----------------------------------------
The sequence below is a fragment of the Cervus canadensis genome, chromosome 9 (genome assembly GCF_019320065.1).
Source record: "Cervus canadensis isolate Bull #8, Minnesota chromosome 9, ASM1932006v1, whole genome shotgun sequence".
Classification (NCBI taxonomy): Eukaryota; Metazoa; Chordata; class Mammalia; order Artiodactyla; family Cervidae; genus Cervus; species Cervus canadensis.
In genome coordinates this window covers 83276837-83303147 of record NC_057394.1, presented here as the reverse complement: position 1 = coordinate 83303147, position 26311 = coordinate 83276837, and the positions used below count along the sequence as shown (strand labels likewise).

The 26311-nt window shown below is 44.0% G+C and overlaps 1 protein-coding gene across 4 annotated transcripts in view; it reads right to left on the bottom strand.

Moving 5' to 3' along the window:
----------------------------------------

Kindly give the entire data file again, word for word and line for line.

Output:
The sequence below is a fragment of the Cervus canadensis genome, chromosome 9 (genome assembly GCF_019320065.1).
Source record: "Cervus canadensis isolate Bull #8, Minnesota chromosome 9, ASM1932006v1, whole genome shotgun sequence".
Classification (NCBI taxonomy): Eukaryota; Metazoa; Chordata; class Mammalia; order Artiodactyla; family Cervidae; genus Cervus; species Cervus canadensis.
In genome coordinates this window covers 83276837-83303147 of record NC_057394.1, presented here as the reverse complement: position 1 = coordinate 83303147, position 26311 = coordinate 83276837, and the positions used below count along the sequence as shown (strand labels likewise).

The 26311-nt window shown below is 44.0% G+C and overlaps 1 protein-coding gene across 4 annotated transcripts in view; it reads right to left on the bottom strand.

Moving 5' to 3' along the window: